Why your business needs to be in your will
Making a will can be complicated enough when you’ve only got personal property to think about. When you’re a business owner it can be even more of a minefield. Your wishes are still important but there are other rules and regulations to consider. You also need to think about what will happen to your business when you’re gone. Will it be wound up or carry on without you? If you’re a business owner preparing to make a will or create a lasting power of attorney, here are a few things to think about.
What will happen to your business?
If you’re part of a partnership or a limited company with other directors, it’s likely that your business will keep going without you. Your business and continuity planning should take this into account and may already be included in your company documents. If you’re a sole trader your business doesn’t necessarily have to close as you may be able to leave it to a trusted associate or employee.
If your executors need to wind everything up, they may also have to run the business for a while. There could be outstanding work to do and there will almost certainly be bills to pay. You’ll need to choose executors with the right skills and give them the powers they need. Whatever you decide, it’s always a good idea to have a backup plan.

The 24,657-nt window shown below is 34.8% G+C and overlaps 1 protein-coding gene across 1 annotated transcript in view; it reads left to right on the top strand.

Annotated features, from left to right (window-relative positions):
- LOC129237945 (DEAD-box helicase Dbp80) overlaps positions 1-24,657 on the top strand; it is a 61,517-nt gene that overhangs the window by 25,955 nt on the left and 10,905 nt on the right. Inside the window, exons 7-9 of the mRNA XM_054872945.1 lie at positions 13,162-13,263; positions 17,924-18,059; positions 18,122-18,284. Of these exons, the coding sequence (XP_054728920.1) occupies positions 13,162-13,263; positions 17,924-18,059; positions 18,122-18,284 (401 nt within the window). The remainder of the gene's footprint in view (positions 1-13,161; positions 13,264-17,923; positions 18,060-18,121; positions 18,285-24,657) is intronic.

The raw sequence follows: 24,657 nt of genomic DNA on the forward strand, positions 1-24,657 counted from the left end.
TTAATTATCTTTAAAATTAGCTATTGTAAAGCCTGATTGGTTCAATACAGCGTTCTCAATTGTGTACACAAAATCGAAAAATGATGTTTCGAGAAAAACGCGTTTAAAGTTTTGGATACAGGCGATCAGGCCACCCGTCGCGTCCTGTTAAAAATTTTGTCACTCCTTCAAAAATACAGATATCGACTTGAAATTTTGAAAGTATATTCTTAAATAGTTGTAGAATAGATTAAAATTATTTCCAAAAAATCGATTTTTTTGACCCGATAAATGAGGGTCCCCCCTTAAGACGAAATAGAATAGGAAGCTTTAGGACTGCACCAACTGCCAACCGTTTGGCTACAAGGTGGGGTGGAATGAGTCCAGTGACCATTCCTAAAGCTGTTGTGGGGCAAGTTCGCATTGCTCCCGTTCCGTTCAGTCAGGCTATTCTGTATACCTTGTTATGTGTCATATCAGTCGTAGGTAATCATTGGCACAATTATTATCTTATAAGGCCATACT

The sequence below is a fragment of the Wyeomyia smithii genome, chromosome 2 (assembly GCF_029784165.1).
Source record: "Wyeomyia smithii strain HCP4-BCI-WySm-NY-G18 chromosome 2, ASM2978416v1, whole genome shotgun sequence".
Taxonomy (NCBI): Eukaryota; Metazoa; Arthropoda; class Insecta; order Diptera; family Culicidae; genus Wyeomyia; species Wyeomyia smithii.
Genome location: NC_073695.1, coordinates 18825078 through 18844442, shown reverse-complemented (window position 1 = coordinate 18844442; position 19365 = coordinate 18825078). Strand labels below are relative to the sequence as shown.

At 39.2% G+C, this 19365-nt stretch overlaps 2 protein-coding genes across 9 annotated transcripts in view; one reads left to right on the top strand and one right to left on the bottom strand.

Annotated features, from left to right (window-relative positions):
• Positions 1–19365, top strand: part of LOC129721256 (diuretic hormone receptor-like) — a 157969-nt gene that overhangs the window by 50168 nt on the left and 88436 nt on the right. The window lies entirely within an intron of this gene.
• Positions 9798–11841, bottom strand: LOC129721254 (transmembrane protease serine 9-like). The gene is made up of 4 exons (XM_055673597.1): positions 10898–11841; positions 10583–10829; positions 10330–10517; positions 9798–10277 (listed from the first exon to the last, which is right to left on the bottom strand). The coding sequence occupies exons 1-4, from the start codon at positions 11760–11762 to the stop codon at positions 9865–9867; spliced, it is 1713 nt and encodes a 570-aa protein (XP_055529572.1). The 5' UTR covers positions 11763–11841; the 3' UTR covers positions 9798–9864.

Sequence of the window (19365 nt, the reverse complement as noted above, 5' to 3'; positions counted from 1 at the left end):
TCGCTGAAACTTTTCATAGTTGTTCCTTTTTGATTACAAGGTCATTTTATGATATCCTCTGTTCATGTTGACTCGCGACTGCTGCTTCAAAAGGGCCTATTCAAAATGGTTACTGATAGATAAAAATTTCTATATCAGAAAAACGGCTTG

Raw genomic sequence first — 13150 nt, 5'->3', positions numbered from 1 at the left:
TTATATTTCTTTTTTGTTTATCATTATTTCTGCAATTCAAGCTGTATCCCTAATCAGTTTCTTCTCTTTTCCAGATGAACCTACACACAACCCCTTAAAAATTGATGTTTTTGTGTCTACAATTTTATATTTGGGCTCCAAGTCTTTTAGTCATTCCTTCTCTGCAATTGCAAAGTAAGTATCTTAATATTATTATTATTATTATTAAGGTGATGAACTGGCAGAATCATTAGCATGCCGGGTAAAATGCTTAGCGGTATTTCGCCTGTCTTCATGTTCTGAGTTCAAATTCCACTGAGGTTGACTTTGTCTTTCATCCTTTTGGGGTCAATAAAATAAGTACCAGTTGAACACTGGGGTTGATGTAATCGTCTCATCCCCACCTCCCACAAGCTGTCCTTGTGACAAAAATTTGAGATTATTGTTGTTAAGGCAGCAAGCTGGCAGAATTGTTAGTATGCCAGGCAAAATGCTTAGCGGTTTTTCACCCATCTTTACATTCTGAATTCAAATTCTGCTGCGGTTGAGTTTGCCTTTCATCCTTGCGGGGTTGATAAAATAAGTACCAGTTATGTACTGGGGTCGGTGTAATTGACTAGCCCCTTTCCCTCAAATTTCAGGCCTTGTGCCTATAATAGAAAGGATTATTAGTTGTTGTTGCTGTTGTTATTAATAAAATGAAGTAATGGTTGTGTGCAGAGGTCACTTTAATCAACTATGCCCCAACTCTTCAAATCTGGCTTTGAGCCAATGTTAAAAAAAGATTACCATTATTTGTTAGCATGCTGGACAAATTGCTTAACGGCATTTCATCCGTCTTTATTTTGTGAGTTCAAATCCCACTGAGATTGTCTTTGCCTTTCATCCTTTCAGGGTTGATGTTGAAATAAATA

It’s important to think about what will happen if you need to take a leave of absence due to illness. If you don’t have capacity to manage your own affairs, who will step up to look after things in your absence? You may already have a finance or health and welfare LPA, but you can also create a business version. The provisions you make must reflect your company documents and any requirements set by relevant professional or regulatory bodies. Your attorney may need to be properly qualified to meet the right standard.
Even if you’re a sole trader in an unregulated field, does your attorney have the right knowledge to run your business for you?
What do your company documents say?
Your business structure will have a bearing on the provisions in your will. If you have a limited company, you have responsibilities under the Companies Act and there may be other regulatory issues to consider. Your company documents, shareholder and partnership agreements will overrule your will or power of attorney if there’s a clash, so it’s crucial that the person preparing your documents has that information. There may already be continuity planning in place that your will needs to reflect.
Making sure that everything’s consistent makes the whole process easier to deal with after you’re gone.
Looking after your clients
Ultimately, your business has loyal clients and customers who come back to you time after time. You could also have ongoing relationships with people that rely on you. Whatever you decide to do with your business when you die or are unable to continue, it’s important to consider those people. Some may simply be able to go elsewhere, but your client relationships are important. Don’t leave them high and dry.
Even if your business is going to close when you’re gone, the outstanding work will need to be completed and the bills must be paid. It’s always a good idea to have a plan.
Do you need to protect your interests as a business owner? Get in touch using the form below or call us on 0116 380 0752.